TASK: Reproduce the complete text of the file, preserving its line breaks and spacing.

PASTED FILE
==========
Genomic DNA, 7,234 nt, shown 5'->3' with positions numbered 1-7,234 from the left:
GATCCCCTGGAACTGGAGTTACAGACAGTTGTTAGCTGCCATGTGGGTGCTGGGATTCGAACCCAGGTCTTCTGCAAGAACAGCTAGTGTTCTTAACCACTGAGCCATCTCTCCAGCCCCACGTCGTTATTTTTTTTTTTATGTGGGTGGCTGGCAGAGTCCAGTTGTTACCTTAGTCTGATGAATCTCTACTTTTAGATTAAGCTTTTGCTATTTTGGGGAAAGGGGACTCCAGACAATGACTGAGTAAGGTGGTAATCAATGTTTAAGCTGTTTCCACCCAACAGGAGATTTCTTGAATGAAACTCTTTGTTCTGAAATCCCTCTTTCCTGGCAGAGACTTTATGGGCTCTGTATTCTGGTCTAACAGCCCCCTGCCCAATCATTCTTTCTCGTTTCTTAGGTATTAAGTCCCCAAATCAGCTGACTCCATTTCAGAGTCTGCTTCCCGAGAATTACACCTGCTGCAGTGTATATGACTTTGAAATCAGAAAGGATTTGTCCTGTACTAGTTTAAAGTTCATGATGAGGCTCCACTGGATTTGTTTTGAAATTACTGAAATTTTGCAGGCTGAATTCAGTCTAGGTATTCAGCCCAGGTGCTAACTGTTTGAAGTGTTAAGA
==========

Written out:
Genomic DNA, 7,234 nt, shown 5'->3' with positions numbered 1-7,234 from the left:
GATCCCCTGGAACTGGAGTTACAGACAGTTGTTAGCTGCCATGTGGGTGCTGGGATTCGAACCCAGGTCTTCTGCAAGAACAGCTAGTGTTCTTAACCACTGAGCCATCTCTCCAGCCCCACGTCGTTATTTTTTTTTTTATGTGGGTGGCTGGCAGAGTCCAGTTGTTACCTTAGTCTGATGAATCTCTACTTTTAGATTAAGCTTTTGCTATTTTGGGGAAAGGGGACTCCAGACAATGACTGAGTAAGGTGGTAATCAATGTTTAAGCTGTTTCCACCCAACAGGAGATTTCTTGAATGAAACTCTTTGTTCTGAAATCCCTCTTTCCTGGCAGAGACTTTATGGGCTCTGTATTCTGGTCTAACAGCCCCCTGCCCAATCATTCTTTCTCGTTTCTTAGGTATTAAGTCCCCAAATCAGCTGACTCCATTTCAGAGTCTGCTTCCCGAGAATTACACCTGCTGCAGTGTATATGACTTTGAAATCAGAAAGGATTTGTCCTGTACTAGTTTAAAGTTCATGATGAGGCTCCACTGGATTTGTTTTGAAATTACTGAAATTTTGCAGGCTGAATTCAGTCTAGGTATTCAGCCCAGGTGCTAACTGTTTGAAGTGTTAAGA